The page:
Is it Bend or broken?

That seems to be the question for the Riverbend Festival.

Questions about the 37-year-old music festival have to be serious and direct.

And they should likely start with, "Does Riverbend have a place anymore?"

Chip Baker announced his resignation as president of Friends of the Festival, the organization that runs Riverbend, on Thursday. After right at two decades in charge, Baker's final 'Bend lost money (although he says the festival made a profit 18 of 20 years he led the group).

In an effort to overhaul the event, the number of days (and acts) were cut in half and admission prices doubled to modernize the festival and elevate the status of the acts.

Call it growing pains. Baker described it as ripping off the Band-Aid. There's merit to that.

But there's no debating that Moon River was an unabashed success over two days in September and was the shining picture of what any festival — Riverbend included — would love to be.

How Friends of the Festival gets to that point is a looming question as the board answers the question of who succeeds Baker.

But the first question must be, can Riverbend ever get there?


Cream cycle

A couple of things jumped off the page of TFP education reporter Meghan Mangrum's story this week about three Hamilton County Department of Education employees who have been suspended for allegedly being neck deep in a skin cream scam.

First, what should we call this scandal? Cream-gate? The Cream Machine? The Cream Team? Or just a Thursday at Bonny Oaks?

(To be fair, the first hints and whispers of involvement by education department employees in the nationwide scam happened in 2016. Scott Bennett, the Teflon-coated school system's attorney, was made aware of this three years ago.)

Second, upwards of $800,000 was allegedly pilfered through the school system's insurance coverage for a variety of creams and skin ointments. Which begs the question, what are they selling, The Lady Diana Package or the Ponce de Leon Fountain of Forever Young?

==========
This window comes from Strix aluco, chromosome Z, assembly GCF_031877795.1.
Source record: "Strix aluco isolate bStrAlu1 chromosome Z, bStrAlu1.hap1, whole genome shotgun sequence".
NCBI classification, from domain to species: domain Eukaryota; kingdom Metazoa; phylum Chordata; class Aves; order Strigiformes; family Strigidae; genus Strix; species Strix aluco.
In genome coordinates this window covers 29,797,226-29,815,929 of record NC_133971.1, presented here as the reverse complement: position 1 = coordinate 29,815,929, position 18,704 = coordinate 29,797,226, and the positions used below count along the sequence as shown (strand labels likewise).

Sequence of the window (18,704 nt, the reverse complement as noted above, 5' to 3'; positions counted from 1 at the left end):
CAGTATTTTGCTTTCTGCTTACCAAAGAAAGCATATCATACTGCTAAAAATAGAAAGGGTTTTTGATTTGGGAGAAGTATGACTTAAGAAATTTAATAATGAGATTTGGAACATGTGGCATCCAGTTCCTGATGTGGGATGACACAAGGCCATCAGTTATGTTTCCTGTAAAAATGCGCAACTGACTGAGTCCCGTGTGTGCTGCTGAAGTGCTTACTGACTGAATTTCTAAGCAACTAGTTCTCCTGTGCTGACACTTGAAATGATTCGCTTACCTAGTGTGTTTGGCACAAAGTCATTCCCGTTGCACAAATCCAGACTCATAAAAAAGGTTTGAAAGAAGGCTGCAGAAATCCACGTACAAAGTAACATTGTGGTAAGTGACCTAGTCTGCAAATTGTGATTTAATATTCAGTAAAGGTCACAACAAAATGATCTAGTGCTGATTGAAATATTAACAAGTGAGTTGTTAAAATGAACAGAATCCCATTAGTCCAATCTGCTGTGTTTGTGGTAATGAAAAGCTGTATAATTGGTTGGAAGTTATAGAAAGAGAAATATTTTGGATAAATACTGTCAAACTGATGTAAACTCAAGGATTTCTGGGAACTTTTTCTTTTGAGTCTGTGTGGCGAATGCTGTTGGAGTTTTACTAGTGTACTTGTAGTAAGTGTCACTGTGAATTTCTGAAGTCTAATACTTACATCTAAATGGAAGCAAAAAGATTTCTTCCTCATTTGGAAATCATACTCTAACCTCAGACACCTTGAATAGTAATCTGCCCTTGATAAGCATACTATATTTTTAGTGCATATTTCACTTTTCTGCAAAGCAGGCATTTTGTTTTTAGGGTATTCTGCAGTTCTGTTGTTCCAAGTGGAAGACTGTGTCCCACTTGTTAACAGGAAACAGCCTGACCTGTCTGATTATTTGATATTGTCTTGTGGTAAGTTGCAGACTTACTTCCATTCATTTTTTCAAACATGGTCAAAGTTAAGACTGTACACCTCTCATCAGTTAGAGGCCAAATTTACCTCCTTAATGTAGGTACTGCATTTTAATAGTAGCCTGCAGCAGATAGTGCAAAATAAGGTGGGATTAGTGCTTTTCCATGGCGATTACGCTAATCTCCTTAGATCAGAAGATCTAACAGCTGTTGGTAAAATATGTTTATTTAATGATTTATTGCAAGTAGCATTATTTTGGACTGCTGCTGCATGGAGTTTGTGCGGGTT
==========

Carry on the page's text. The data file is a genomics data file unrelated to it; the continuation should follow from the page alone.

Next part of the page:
Reports say that insurance will cover the insurance fraud, but nothing comes free. If you file insurance claims to cover mistakes and misuse, well, normally in the real world that means premiums then go up.

And you have to believe that the leadership circles at the education department are pondering how many assistant specialists of feelings and co-deans of holistic emotional systems and logistics $800K could hire.

Seriously, did you see some of the titles in Meghan's story?

The discipline was handed down by the chief talent officer, and there was a family partnership specialist involved, too.

Finally, the last line of the story (this side of people paying tens of thousands of dollars for skin cream) may be the most troubling: "It is unclear if Hamilton County school board members were aware of the case or the potential involvement of the district."

Uh, if I'm a school board member and I did not know of a three-year scandal that could cost our penny-conscious school system close to a million bucks, well, I would have some serious questions.


Saturday stars

There are a lot of them, and in some ways they kind of overlap with another regular segment — Obit Observations.

Thanks to all who attended veteran Lance Deal's funeral at Chattanooga National Cemetery and Mickey McCamish and all the folks who volunteered to make it happen.

While we are here, it's worth noting all the folks — like the good people at Welcome Home Chattanooga — who are tending to the homeless in their final living hours.

As one reader wrote to me this week, Welcome Home Chattanooga, led by Sherry Campbell, is like a homeless hospice and truly doing the Lord's work for those who need it desperately.

Until next time.

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Jay Greeson

Contact Jay Greeson at